…You can tag individuals… Let’s say you work at a major German corporation and I want access to that network, I can track your username on a website on a form somewhere, I can track your real name, I can track associations with your friends and I can build what’s called a fingerprint, which is network activity unique to you, which means anywhere you go in the world, anywhere you try to sort of hide your online presence, your identity.
No wonder Snowden has to stay in Russia!
But Pine Gap is more than a giant electronic vacuum cleaner. The facility is also involved in tactical warfare, through programs like “The Red Dot Express”.
Red Dot uses a plethora of imaging techniques, signal intercepts and other sources to identify IED’s (Improvised Explosive Devices) by their electronic emissions. All this data passes through Pine Gap, gets analysed and, ultimately, is displayed as a red dot on a Humvee computer as a warning that there is a possible IED just ahead on an Afghan road.
More controversial is Pine Gap’s role in drone strikes. This prompted the late Des Ball, a leading ANU intelligence expert, to criticise the Pine Gap facility which he formerly supported.
“I’ve reached the point now where I can no longer stand up and provide the verbal, conceptual justification for the facility that I was able to do in the past. We’re now linked in to this global network where intelligence and operations have become essentially fused and Pine Gap is a key node in that whole network, that war machine, if you want to use that term, which is doing things which are very, very difficult, I think, as an Australian, to justify.”………
The base is six kilometres north of the town of Exmouth, Western Australia. Exmouth itself was built to support the base and be a home to dependent families of the U.S. Navy personnel.
The station is a key link in the communication capability with U.S. Navy and Australian ships in a vast area of the Western Pacific and Eastern Indian Ocean. It transmits on VLF (very low frequency,) at 19.8 kHz with a power of 1 million watts, which makes it the most powerful transmitter in the Southern Hemisphere. For comparison, commercial TV transmitters have about 1⁄10 the power.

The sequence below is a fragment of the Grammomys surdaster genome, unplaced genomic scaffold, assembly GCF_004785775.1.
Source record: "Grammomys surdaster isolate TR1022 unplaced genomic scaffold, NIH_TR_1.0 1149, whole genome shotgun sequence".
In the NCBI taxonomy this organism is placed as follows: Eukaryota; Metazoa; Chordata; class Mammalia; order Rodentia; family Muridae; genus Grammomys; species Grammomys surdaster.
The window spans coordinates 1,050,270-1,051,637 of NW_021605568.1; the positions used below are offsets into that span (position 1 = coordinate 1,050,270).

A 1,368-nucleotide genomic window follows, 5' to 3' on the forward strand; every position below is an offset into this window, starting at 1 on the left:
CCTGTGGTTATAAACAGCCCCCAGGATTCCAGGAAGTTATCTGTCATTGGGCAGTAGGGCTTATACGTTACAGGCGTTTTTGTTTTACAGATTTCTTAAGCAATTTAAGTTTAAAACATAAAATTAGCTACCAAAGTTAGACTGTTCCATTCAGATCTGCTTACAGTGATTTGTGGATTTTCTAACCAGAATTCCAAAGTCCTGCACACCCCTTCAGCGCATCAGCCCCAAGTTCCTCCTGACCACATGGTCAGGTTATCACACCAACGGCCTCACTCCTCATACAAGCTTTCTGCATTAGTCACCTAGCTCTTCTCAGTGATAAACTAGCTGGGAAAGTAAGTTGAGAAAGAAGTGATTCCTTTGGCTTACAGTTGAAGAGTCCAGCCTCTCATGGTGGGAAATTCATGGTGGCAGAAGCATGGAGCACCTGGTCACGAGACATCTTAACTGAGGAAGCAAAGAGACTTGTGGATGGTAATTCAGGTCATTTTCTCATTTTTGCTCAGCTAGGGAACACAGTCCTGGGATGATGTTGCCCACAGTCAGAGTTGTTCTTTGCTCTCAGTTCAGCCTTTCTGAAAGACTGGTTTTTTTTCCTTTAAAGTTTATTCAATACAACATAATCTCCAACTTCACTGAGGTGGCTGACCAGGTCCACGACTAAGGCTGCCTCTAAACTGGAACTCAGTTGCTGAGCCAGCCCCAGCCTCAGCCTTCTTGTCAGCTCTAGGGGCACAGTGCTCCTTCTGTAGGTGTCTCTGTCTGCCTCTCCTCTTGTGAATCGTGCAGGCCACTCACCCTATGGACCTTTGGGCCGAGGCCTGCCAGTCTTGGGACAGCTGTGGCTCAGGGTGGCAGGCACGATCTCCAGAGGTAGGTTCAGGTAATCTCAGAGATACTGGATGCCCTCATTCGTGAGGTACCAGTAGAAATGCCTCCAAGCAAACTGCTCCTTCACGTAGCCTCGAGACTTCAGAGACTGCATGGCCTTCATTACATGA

The powerful transmitter has been linked to two incidents in which Qantas airliners had equipment failures while flying in the area. Qantas Flight 72 had to make an emergency landing at Learmouth, near Exmouth, after uncontrolled pitch-downs which caused fractures, lacerations and spinal injuries to passengers and crew.
In order to transmit this massive power, Northwest Cape has a huge spiderweb array of antennas supported by 13 towers, each almost 400 meters high. Buried underneath the antenna is 386 kilometres of bare copper mat as a ground plane.
The combination of the very low fequency and immense power means that Northwest Cape can communicate with nuclear armed submarines while they are submerged to at least 20 meters to avoid detection. The orders to launch nuclear missiles in time of war in the region would be sent through the base. It is this function which makes Northwest Cape an obvious prime nuclear target.
North Korea issues nuclear warning to Australia, Camden Narellan Advertiser ,Kirsty Needham, 23 Apr 2017 Beijing:North Korea’s foreign ministry has lashed out at Foreign Minister Julie Bishop and warned Australia was “coming within the range of the nuclear strike”. The threats were reported by the North Korean state news agency KCNA as being made on Friday, in response to a radio interview given by Ms Bishop.
According to a translation of the KCNA report, which was dated Friday, the same day US Vice-President Mike Pence arrived in Australia, Ms Bishop had said in the radio interview that North Korea seriously threatens regional peace and she supports the US policy that “all options are on the table”.
A spokesman for the Foreign Ministry of North Korea – officially the Democratic People’s Republic of Korea (DPRK) – was quoted as saying: “The present government of Australia is blindly and zealously toeing the US line. It is hard to expect good words from the foreign minister of such government.”….
“If Australia persists in following the US moves to isolate and stifle the DPRK and remains a shock brigade of the US master, this will be a suicidal act of coming within the range of the nuclear strike of the strategic force of the DPRK.”….